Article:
recursive_log.write_text(dumps(recursive_times))
loop_log.write_text(dumps(loop_times))
```

## Analysis

I was going to go full data science with standard deviations and stuff but instead followed the suggestion in the Python docs to focus on the minimum value from each run. I'll begin with the overall comparisons:

## Average Minimum Run Times

Python Version | Iterative (μs) | Recursive (μs) |
---|---|---|

3.9.18 | 36.237 | 48.444 |

3.10.13 | 28.234 | 38.967 |

3.11.6 | 15.452 | 19.497 |

The average minimum run time is the mean of the fastest 100-run test for each number converted - the fastest 100-run test to convert the number 1, averaged with the fastest 100-run test to convert the number 2, etc. All run times are averaged before the mean is normalized to a single run and converted to microseconds.

The preferable strategy is apparent from this comparison: iterative runs take 74% the time of recursive runs on Python 3.9, 72% the time on Python 3.10 and 79% the time on Python 3.11.

An unexpected surprise is the benefit of a newer interpreter: iterative runs take 77% the time and recursive runs take 80% the time after upgrading from 3.9 to 3.10; after upgrading from 3.10 to 3.11 iterative and recursive runs take 54% and 50% the time respectively.

## Worst-Case Average Run Times

Python Version | Iterative (μs) | Recursive (μs) |
---|---|---|

3.9.18 | 78.751 | 100.638 |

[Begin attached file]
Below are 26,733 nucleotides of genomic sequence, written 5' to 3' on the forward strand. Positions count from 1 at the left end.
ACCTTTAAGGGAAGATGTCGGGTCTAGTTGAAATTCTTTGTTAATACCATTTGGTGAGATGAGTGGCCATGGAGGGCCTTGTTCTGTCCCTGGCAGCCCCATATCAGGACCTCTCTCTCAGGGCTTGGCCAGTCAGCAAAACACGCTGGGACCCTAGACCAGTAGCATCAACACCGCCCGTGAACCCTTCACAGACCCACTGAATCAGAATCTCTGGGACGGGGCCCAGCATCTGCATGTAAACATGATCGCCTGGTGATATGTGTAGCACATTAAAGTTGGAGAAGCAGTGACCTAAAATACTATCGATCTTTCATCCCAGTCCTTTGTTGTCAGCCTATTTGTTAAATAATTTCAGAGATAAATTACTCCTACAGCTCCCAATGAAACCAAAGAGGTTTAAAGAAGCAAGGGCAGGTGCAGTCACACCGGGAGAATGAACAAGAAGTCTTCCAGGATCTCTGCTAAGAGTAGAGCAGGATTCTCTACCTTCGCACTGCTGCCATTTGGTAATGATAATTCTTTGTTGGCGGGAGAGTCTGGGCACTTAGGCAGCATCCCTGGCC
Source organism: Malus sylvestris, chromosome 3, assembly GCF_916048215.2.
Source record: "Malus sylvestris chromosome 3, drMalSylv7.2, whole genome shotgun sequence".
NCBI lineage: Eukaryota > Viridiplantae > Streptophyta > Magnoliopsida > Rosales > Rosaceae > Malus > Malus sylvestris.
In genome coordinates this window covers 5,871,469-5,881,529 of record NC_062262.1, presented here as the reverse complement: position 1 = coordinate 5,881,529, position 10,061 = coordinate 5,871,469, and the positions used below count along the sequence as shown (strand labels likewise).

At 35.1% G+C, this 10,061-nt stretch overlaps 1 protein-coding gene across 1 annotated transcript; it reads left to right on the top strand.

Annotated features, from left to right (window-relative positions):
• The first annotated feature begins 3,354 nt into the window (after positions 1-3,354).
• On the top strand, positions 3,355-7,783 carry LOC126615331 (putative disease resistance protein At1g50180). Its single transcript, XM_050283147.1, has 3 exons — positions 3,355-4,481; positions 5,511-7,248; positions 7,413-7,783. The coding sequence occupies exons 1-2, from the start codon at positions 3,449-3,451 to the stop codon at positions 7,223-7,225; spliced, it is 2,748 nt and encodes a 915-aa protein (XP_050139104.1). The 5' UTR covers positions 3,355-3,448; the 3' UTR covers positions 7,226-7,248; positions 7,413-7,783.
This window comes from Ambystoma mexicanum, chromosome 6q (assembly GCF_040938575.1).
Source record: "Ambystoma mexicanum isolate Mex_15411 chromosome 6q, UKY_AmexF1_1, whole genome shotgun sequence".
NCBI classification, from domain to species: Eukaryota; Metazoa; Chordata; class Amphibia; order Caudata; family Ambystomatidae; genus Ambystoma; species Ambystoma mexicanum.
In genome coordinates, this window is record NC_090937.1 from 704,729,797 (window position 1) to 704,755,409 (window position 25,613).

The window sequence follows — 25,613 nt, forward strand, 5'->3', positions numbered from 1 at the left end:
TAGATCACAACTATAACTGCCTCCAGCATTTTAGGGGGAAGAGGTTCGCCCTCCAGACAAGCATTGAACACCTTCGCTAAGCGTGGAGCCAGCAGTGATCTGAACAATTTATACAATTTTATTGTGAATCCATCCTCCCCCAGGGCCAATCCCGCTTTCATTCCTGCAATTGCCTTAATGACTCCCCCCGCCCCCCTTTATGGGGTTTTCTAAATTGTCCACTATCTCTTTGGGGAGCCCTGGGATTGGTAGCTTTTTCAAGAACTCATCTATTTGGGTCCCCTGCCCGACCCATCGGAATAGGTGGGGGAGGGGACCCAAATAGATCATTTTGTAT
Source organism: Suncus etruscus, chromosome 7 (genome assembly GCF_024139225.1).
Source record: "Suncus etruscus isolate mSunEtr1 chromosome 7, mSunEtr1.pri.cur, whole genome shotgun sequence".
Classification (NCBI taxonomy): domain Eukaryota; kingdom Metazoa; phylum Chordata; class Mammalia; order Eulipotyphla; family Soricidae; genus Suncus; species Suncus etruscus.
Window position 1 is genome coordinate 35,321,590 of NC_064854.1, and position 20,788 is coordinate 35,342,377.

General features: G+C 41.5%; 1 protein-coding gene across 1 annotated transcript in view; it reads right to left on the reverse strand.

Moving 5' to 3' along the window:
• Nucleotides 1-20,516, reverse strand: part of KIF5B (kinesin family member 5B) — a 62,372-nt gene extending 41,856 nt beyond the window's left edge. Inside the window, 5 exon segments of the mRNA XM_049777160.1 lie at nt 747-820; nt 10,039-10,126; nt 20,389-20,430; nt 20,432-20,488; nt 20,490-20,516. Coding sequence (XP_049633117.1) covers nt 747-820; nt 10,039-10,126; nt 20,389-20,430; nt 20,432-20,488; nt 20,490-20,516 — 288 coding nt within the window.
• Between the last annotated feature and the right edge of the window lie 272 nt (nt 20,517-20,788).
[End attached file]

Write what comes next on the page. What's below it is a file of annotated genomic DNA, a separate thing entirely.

3.10.13 | 61.675 | 82.254 |

3.11.6 | 33.938 | 41.434 |

The worst-case average run time is the mean of all runs of the number with the largest minimum run time; the mean is normalized to a single run and converted to microseconds. [2]

I would have expected the iterative strategy to increase its lead over the recursive strategy in the worst case, but the gap tightened slightly: iterative runs took 78%, 74% and 81% the time of recursive runs on Python 3.9, 3.10 and 3.11 respectively.

The upgraded interpreter runtime benefit was also reduced in the worst case, but slightly less than the inter-strategy benefit: iterative runs take 78% the time and recursive runs take 81% the time after upgrading from 3.9 to 3.10; they respectively take 55% and 50% the time after upgrading from 3.10 to 3.11.

## Average Bucketed Minimum Run Times

Loops Performed | 3.9.18 Iterative (ns) | 3.9.18 Recursive (ns) | 3.10.13 Iterative (ns) | 3.10.13 Recursive (ns) | 3.11.6 Iterative (ns) | 3.11.6 Recursive (ns) |
---|---|---|---|---|---|---|

1 | 6873 | 12603 | 5381 | 9823 | 2779 | 4566 |

2 | 12032 | 18764 | 9352 | 14671 | 5145 | 7128 |

3 | 16955 | 24669 | 13261 | 19547 | 7274 | 9643 |

4 | 21715 | 30525 | 16936 | 24336 | 9312 | 12121 |

5 | 26508 | 36530 | 20658 | 29162 | 11387 | 14648 |

6 | 31436 | 42610 | 24489 | 34096 | 13464 | 17159 |

7 | 36563 | 48872 | 28433 | 39251 | 15610 | 19700 |

8 | 41699 | 55111 | 32418 | 44346 | 17738 | 22271 |

9 | 46901 | 61469 | 36530 | 49720 | 19917 | 24826 |

10 | 52109 | 67918 | 40703 | 55057 | 22132 | 27458 |

11 | 57292 | 74360 | 44797 | 60475 | 24306 | 30013 |

12 | 62598 | 80961 | 48968 | 65845 | 26572 | 32665 |

13 | 67881 | 87567 | 53053 | 71215 | 28746 | 35312 |

14 | 72968 | 93800 | 57008 | 76532 | 30940 | 37822 |

15 | 77972 | 100202 | 61043 | 81861 | 33215 | 40619 |

The average bucketed minimum run time is the mean of the smallest run time for each number requiring a given number of loops for conversion - the minimum run times for the numbers 1, 4, 5, 9, 10, 40, 50, 90, 100, 400, 500, 900 and 1000 are averaged together as they can all be converted in one loop, and so on. All run times are averaged before the mean is normalized to a single run.

The graph shows the amount of time needed to complete a single run appears to increase linearly with the number of loops for each strategy and interpreter, with the data points hewing very close to the trend line; I believe this suggests there was little outside effect during testing, although the somewhat large error bars do raise an eyebrow.